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paper mills

Source:
The Oxford Companion to the Book

paper mills 

Manufactories where the process of *sheet or *web formation to make paper is performed. They must incorporate a water supply, have areas suitable for the storage of raw materials and ancillary equipment for their processing, and contain a basic finishing area where the webs or sheets can be packed, stored, and transported. In most developed countries, effluent treatment facilities will also be needed to remove contaminants prior to release of process water back into the environment. All such sites process the raw pulp by grinding, breaking, beating, or refining, in order to hydrate it sufficiently to form a sheet with the desired physical and optical properties. This aqueous pulp dispersion is then mixed with appropriate pigments and chemical additives before the admixture is drained through a mesh, pressed, and dried to form either a sheet or a continuous web. Technically this is where the paper mill’s involvement can end, and any post-processing—which will involve either physical or chemical surface treatment or chemical impregnation of the paper—can be performed at an external factory, before final conversion to the customer’s requirements in terms of sheet or web size. However, generally some or all such treatment will also be performed at the site where the raw sheet or web is manufactured. The term ‘mill’ is a reference to the days when water or, less commonly, wind produced the power required for the various stages of the paper-manufacturing process. If pulp is produced on the same site from its constituent raw materials, the whole location is known as an integrated paper mill.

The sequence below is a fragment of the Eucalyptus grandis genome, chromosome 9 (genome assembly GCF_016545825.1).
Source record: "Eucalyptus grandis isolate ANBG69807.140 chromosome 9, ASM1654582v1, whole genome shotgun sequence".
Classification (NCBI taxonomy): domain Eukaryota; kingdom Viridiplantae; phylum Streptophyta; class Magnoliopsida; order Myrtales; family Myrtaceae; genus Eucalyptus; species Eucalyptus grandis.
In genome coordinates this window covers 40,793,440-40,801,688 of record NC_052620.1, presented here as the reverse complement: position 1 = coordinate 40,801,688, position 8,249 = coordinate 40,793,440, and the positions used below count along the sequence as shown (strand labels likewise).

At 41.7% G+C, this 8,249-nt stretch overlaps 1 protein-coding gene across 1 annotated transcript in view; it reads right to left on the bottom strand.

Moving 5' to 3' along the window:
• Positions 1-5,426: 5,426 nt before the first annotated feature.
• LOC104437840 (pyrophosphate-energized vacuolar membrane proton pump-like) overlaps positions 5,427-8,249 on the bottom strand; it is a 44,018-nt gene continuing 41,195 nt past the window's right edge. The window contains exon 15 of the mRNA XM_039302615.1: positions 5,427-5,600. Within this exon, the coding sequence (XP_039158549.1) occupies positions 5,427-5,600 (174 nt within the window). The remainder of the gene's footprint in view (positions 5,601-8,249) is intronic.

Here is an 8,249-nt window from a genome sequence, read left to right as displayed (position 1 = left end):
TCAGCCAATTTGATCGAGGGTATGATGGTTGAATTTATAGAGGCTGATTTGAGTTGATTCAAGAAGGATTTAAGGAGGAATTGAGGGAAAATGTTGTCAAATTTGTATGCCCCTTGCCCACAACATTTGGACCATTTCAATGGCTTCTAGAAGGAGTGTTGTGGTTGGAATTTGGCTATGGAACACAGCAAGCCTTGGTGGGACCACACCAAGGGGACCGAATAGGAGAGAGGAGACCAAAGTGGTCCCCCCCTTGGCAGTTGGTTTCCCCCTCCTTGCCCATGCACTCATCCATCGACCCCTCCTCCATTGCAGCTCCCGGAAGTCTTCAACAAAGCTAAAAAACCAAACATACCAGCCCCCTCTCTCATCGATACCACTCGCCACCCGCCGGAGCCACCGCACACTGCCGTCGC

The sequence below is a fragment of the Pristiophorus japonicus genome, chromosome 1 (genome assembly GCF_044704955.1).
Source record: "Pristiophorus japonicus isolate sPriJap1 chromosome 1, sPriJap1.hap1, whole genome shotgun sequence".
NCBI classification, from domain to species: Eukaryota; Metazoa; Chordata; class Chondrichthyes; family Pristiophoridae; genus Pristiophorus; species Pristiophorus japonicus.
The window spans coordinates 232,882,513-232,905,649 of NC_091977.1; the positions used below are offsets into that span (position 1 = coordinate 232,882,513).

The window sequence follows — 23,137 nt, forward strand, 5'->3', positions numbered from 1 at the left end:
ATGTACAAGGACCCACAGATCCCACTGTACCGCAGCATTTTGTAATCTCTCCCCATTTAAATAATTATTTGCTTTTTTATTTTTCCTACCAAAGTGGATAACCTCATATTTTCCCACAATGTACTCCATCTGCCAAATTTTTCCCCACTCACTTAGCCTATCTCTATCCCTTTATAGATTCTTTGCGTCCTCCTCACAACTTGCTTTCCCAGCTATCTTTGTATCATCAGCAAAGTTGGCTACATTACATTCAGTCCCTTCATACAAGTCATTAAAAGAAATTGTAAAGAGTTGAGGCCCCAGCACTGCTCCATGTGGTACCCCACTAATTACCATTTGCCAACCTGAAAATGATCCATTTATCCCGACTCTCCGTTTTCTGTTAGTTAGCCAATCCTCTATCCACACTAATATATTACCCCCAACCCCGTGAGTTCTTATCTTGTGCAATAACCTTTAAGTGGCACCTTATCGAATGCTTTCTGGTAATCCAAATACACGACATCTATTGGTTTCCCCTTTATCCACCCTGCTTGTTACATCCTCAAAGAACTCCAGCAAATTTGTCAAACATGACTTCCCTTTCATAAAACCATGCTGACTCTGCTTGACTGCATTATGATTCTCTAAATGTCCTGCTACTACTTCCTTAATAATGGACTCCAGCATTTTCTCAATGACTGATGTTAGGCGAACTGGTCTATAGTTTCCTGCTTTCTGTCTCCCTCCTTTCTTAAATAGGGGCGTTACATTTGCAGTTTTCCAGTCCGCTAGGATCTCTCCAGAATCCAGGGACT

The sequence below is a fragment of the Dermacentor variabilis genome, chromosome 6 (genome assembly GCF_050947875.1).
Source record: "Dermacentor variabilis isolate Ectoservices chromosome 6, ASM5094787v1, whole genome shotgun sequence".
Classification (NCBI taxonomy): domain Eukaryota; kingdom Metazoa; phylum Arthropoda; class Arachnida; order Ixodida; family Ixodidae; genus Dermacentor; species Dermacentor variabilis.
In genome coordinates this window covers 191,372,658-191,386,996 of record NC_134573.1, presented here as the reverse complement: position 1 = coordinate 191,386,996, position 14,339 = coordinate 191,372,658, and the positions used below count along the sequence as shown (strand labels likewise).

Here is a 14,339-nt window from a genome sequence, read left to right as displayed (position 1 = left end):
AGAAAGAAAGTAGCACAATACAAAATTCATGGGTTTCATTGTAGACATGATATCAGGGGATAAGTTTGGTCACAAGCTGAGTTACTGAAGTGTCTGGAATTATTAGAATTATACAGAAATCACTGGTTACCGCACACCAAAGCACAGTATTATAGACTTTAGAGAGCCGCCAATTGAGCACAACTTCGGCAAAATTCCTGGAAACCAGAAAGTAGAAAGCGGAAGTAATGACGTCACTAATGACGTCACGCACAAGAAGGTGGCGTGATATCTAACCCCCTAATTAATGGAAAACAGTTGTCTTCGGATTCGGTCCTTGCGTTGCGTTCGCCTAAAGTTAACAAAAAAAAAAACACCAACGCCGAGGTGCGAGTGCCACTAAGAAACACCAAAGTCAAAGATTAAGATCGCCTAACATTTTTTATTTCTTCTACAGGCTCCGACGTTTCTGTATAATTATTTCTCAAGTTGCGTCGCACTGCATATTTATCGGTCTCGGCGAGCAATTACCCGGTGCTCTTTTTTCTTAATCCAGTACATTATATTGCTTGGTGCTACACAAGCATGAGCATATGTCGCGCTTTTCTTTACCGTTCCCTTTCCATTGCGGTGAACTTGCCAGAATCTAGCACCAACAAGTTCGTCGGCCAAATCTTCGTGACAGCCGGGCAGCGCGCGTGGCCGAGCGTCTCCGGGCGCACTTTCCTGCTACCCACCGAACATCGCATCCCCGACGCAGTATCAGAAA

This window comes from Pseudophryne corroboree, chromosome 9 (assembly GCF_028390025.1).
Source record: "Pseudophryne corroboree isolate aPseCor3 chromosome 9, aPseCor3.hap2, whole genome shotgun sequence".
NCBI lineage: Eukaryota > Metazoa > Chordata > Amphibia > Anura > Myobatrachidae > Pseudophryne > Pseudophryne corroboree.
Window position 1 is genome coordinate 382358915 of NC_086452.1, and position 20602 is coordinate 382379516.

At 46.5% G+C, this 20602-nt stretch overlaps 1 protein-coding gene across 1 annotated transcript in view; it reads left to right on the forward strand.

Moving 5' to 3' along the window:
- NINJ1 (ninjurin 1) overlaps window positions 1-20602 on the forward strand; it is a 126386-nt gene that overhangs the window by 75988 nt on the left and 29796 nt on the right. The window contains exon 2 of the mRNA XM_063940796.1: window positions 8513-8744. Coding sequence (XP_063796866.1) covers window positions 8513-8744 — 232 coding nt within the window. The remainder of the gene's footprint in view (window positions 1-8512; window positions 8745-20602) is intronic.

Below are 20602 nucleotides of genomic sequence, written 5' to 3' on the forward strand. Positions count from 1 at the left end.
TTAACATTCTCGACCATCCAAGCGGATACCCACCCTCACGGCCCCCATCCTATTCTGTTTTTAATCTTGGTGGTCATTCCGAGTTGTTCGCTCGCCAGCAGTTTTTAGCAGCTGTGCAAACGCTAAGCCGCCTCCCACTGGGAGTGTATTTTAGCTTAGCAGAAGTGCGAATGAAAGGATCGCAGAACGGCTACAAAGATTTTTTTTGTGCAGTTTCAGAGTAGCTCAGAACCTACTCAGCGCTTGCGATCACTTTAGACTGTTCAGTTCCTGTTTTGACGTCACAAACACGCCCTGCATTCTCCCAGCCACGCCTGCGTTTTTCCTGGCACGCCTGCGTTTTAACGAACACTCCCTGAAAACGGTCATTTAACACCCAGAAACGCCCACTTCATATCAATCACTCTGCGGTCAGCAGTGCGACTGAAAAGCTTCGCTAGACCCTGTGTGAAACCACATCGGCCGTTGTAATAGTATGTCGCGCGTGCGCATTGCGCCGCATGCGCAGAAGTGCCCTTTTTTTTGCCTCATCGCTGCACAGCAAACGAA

Daven Christopher Chamberlain

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